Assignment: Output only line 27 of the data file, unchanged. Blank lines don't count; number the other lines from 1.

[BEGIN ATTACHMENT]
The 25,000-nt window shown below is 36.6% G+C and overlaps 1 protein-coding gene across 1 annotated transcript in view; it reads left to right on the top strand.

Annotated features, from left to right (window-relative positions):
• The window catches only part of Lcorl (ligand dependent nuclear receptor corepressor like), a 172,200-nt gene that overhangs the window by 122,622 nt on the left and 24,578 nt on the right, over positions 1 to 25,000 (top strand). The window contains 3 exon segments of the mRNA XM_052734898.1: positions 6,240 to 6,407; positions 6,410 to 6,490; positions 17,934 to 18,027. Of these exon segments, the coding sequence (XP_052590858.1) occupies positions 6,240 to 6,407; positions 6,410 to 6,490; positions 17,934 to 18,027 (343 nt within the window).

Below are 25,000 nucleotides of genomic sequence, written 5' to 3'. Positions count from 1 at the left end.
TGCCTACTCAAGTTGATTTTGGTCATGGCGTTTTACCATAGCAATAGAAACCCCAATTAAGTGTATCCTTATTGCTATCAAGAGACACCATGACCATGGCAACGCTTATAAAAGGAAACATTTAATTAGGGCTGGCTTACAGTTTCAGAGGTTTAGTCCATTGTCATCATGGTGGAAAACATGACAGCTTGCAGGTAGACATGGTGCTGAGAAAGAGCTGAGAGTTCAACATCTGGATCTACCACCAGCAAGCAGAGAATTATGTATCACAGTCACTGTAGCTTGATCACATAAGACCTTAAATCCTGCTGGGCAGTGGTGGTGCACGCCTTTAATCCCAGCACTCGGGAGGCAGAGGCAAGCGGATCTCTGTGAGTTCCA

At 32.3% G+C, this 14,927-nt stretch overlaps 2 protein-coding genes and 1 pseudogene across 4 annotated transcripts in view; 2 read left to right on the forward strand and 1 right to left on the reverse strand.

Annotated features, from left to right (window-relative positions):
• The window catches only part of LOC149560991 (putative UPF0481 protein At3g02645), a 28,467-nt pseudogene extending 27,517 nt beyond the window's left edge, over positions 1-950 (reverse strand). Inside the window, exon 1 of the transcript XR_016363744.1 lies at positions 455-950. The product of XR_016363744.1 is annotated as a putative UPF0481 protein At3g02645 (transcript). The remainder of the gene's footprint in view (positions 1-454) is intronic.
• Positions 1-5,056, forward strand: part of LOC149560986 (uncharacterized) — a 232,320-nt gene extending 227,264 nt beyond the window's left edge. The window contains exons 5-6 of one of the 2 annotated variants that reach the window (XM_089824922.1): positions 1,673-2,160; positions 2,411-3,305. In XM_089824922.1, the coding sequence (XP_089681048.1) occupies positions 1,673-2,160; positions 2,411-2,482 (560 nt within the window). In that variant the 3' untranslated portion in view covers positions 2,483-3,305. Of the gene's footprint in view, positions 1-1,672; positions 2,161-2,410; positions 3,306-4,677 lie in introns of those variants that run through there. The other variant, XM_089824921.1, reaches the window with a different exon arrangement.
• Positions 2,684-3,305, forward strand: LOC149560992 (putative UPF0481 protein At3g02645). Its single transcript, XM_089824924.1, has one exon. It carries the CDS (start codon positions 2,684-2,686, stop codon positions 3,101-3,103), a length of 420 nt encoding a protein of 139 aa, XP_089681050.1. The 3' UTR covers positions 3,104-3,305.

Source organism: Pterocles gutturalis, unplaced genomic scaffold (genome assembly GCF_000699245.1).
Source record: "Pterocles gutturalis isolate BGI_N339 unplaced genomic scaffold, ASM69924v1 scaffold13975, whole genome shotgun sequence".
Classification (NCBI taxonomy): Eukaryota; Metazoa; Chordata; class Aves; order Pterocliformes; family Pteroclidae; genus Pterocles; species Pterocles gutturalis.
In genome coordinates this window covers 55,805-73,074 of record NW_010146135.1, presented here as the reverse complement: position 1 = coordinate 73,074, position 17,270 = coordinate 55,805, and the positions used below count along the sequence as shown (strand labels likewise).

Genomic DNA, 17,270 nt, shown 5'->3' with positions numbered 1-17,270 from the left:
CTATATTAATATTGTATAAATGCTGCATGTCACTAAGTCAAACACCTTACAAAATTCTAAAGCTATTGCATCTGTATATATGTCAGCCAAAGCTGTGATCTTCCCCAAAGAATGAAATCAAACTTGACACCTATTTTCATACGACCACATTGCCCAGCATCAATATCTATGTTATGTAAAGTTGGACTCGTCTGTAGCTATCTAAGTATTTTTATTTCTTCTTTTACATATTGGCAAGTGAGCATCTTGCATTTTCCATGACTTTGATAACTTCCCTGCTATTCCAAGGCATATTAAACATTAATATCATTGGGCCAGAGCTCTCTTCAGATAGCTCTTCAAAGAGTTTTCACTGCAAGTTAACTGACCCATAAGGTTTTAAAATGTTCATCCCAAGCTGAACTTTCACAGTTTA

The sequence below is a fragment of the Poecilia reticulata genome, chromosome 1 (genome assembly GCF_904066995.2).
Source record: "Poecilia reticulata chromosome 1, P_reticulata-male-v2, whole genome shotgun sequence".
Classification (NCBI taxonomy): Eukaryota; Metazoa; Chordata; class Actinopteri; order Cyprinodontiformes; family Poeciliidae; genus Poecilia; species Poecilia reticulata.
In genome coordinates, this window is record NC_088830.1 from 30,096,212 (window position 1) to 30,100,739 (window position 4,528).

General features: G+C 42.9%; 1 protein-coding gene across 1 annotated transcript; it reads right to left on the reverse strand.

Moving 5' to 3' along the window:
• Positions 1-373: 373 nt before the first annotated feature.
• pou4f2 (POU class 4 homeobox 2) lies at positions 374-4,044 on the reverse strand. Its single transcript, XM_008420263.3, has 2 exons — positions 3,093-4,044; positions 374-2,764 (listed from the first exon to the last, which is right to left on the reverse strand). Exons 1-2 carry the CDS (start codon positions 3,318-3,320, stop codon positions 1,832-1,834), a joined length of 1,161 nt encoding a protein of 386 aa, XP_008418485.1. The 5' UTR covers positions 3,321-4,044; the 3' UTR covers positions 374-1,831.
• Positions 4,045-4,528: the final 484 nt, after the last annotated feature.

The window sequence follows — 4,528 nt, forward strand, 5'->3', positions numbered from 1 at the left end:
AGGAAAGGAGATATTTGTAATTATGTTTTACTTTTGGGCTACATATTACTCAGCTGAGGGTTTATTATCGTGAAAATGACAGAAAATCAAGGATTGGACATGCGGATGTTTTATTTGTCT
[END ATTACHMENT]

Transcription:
AGGAAAGGAGATATTTGTAATTATGTTTTACTTTTGGGCTACATATTACTCAGCTGAGGGTTTATTATCGTGAAAATGACAGAAAATCAAGGATTGGACATGCGGATGTTTTATTTGTCT